After speaking to a number of attendees, the report goes on to quote or paraphrase their reactions to Clinton’s speech. One pleasantly surprised Wall Street insider told the publication, “It was like, here’s someone who doesn’t want to vilify us but wants to get business back in the game. Like, maybe here’s someone who can lead us out of the wilderness.”

Hillary Clinton is no stranger to Wall Street’s richest and most powerful insiders. As first lady, a US Senator, Presidential candidate, and then Secretary of State, she has literally spent decades courting them for political contributions and watching many of them grow up from their first years out of college to their positions at the helms of the wealthiest corporations on Earth. And she’s been a vocal and loyal supporter of Wall Street the entire time.

The Bill Clinton administration was so pro-Wall Street that it was accused by many of being responsible for the global economic collapse of 2007-2008. Clinton removed the barrier between investment banks and commercial banks, allowing all of them to take citizen deposits and then gamble them in the casino-like financial markets. He also incentivized them to increase home loans, even to those who didn’t qualify, in an attempt to put as many Americans as possible into their own home.[18]

Clinton’s close ties to Wall Street are even pervasive when it comes to her choice of aides and cabinet during her tenure as Secretary of State. In fact, two of these State Department aides – Tom Nides and Robert Hormat – are so scurrilous they were given the honor of an article in The Guardian devoted to them and their revolving door between government and banking (as well as Kissinger Associates).

As Ben Jacobs wrote in his article “Hillary Clinton Aides’ Wall Street Links Raise Economic Policy Doubts,”[19]

The Wall Street ties of two top aides to Hillary Clinton at the State Department are raising concerns among progressives about the composition of a future Clinton White House.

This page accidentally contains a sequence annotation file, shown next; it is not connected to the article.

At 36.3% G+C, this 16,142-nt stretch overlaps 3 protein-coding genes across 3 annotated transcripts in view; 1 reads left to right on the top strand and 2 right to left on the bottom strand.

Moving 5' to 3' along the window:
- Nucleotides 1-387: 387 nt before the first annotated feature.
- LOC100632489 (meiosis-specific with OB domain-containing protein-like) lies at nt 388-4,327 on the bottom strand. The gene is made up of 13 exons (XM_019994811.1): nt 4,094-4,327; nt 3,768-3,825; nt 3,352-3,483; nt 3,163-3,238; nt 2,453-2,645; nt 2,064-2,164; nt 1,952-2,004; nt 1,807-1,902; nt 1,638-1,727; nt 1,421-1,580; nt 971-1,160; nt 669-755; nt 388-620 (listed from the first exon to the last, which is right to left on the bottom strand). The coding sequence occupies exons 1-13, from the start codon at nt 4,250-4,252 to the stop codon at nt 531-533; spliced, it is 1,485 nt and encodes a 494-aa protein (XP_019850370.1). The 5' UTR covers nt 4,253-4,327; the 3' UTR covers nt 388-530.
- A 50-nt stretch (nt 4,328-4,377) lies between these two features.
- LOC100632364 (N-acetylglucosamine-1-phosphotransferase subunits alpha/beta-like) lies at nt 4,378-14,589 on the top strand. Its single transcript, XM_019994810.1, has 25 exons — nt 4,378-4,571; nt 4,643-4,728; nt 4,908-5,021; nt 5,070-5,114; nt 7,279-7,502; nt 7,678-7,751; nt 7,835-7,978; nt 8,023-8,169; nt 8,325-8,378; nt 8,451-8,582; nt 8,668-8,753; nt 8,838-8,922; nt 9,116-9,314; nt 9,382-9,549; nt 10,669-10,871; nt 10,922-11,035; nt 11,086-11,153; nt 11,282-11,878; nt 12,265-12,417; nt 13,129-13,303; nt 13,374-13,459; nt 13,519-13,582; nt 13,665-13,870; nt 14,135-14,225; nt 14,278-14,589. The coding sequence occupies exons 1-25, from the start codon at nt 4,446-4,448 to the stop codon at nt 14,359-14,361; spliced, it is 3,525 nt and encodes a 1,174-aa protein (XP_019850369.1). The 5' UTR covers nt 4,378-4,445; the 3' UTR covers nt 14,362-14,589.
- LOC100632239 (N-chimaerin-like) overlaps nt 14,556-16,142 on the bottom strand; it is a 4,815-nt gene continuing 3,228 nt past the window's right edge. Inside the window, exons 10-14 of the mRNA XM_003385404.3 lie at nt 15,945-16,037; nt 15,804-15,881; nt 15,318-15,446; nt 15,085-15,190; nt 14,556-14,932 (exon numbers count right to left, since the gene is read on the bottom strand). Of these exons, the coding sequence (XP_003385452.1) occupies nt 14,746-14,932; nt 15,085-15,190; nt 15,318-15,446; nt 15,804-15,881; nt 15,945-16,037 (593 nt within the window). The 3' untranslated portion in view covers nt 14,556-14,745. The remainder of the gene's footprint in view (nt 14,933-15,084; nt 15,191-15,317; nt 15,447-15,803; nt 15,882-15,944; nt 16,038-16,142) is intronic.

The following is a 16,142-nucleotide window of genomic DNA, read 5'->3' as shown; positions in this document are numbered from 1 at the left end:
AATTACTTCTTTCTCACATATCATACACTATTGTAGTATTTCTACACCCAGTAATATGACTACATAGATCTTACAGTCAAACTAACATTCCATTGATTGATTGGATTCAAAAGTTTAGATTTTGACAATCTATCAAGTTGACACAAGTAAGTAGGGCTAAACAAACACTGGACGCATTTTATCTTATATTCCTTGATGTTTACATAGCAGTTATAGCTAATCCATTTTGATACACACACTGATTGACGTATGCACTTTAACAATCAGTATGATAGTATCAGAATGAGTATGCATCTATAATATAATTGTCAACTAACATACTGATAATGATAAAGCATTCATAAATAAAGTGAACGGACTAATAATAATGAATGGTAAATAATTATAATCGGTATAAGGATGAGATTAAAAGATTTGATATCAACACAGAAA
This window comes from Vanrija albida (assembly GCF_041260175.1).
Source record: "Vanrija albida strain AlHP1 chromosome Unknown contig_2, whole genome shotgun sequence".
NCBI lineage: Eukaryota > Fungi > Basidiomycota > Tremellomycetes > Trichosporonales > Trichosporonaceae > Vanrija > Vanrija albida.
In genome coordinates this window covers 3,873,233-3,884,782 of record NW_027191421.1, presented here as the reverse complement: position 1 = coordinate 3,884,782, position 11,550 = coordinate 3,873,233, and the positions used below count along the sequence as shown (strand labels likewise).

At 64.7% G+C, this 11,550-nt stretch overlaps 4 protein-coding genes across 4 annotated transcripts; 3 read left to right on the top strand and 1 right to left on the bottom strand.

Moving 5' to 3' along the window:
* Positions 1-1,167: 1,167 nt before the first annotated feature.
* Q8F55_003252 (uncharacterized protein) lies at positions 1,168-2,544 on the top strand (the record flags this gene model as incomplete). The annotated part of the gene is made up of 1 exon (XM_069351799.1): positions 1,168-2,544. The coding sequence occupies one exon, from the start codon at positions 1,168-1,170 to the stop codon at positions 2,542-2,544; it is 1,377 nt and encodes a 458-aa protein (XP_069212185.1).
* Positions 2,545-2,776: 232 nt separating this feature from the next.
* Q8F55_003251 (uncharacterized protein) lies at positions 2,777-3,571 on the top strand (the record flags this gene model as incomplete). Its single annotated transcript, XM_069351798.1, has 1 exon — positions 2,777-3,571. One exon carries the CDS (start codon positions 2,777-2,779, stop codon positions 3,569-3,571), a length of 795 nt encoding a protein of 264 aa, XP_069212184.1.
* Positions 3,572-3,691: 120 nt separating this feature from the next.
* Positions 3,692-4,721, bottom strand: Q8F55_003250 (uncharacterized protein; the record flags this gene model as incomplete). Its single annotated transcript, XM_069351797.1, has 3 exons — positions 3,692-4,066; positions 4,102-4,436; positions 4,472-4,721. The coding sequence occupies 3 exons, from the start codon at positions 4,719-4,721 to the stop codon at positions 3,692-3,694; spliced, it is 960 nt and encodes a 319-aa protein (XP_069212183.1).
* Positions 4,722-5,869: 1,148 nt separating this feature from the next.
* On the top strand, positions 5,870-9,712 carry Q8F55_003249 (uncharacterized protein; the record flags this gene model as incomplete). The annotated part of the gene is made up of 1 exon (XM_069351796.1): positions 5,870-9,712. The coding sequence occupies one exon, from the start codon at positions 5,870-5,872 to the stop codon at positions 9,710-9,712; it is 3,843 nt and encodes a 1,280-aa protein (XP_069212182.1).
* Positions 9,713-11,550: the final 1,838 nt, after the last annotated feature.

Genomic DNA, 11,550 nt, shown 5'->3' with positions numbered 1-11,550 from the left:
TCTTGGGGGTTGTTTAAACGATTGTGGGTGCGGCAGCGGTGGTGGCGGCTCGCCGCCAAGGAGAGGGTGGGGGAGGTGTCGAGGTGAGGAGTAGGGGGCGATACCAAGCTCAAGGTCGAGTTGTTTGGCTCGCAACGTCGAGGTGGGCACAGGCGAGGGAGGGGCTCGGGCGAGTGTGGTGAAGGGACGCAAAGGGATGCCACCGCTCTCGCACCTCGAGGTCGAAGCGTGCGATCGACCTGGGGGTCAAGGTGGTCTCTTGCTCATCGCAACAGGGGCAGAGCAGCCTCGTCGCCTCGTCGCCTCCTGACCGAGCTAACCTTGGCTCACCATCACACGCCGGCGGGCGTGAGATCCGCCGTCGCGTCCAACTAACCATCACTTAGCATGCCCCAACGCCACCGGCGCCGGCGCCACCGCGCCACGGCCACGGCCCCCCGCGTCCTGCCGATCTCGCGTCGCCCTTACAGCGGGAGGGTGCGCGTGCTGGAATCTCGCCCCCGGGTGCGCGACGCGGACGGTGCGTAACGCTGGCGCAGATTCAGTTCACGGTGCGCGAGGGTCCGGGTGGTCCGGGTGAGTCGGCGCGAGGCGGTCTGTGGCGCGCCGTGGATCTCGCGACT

The former aides, Tom Nides and Robert Hormats, have shuttled between government and Wall Street for years. Nides, who is frequently described as a Clinton confidant, is a longtime Morgan Stanley executive who served as deputy secretary of state for management and resources from 2011 to 2013 before returning to Morgan Stanley. Nides is also the former chairman of the Securities Industry and Financial Markets Association (Sifma), the main lobbying group for Wall Street in Washington DC.

Hormats, a former vice-chairman of Goldman Sachs, served as under secretary of state for economic growth, energy and the environment from 2009 to 2013. He is currently vice-chairman of Kissinger Associates, the consulting firm founded by the former secretary of state Henry Kissinger.

Neil Sroka, a spokesman for the progressive advocacy group Democracy for America, expressed his angst about the influence of the two in Clinton world. “It’s hard to imagine how a presidential candidate is going to seriously confront the powerful, greed-driven interests on Wall Street when they’re taking advice and staffing cabinet posts with people who just clocked out of the same big banks and investment firms that made bundles from wrecking our economy,” Sroka said.

Both Nides and Hormats have a strong history of taking pro-business stances on financial regulation and other issues near and dear to progressives. While at Morgan Stanley, which received a federal bailout, Nides pushed for the Obama administration to “find the right balance” in avoiding criticism of Wall Street in the aftermath of the financial crisis. He also played an important role in the Bill Clinton administration lobbying members of Congress to vote for Nafta in 1993.[20]